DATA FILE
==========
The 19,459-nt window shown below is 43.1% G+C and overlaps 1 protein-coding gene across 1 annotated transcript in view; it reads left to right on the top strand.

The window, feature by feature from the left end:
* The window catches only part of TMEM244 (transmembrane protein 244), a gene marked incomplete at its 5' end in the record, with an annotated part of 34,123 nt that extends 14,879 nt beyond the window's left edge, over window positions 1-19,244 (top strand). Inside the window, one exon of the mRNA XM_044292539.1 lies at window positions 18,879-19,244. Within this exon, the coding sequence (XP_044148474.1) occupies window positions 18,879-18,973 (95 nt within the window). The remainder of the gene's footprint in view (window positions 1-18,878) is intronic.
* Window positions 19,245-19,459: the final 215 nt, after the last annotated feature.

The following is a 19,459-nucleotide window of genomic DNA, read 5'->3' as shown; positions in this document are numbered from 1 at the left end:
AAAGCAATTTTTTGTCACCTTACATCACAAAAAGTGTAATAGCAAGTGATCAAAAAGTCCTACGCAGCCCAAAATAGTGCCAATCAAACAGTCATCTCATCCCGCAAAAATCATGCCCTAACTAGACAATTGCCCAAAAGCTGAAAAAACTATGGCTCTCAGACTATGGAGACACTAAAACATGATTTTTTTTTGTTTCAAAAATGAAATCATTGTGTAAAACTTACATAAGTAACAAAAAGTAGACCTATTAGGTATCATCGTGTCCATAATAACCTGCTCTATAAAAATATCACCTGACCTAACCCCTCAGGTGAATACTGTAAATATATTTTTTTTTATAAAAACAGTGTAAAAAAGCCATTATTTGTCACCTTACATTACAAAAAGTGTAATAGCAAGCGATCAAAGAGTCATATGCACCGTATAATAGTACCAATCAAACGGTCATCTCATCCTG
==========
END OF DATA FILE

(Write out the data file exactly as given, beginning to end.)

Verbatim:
The 19,459-nt window shown below is 43.1% G+C and overlaps 1 protein-coding gene across 1 annotated transcript in view; it reads left to right on the top strand.

The window, feature by feature from the left end:
* The window catches only part of TMEM244 (transmembrane protein 244), a gene marked incomplete at its 5' end in the record, with an annotated part of 34,123 nt that extends 14,879 nt beyond the window's left edge, over window positions 1-19,244 (top strand). Inside the window, one exon of the mRNA XM_044292539.1 lies at window positions 18,879-19,244. Within this exon, the coding sequence (XP_044148474.1) occupies window positions 18,879-18,973 (95 nt within the window). The remainder of the gene's footprint in view (window positions 1-18,878) is intronic.
* Window positions 19,245-19,459: the final 215 nt, after the last annotated feature.

The following is a 19,459-nucleotide window of genomic DNA, read 5'->3' as shown; positions in this document are numbered from 1 at the left end:
AAAGCAATTTTTTGTCACCTTACATCACAAAAAGTGTAATAGCAAGTGATCAAAAAGTCCTACGCAGCCCAAAATAGTGCCAATCAAACAGTCATCTCATCCCGCAAAAATCATGCCCTAACTAGACAATTGCCCAAAAGCTGAAAAAACTATGGCTCTCAGACTATGGAGACACTAAAACATGATTTTTTTTTGTTTCAAAAATGAAATCATTGTGTAAAACTTACATAAGTAACAAAAAGTAGACCTATTAGGTATCATCGTGTCCATAATAACCTGCTCTATAAAAATATCACCTGACCTAACCCCTCAGGTGAATACTGTAAATATATTTTTTTTTATAAAAACAGTGTAAAAAAGCCATTATTTGTCACCTTACATTACAAAAAGTGTAATAGCAAGCGATCAAAGAGTCATATGCACCGTATAATAGTACCAATCAAACGGTCATCTCATCCTG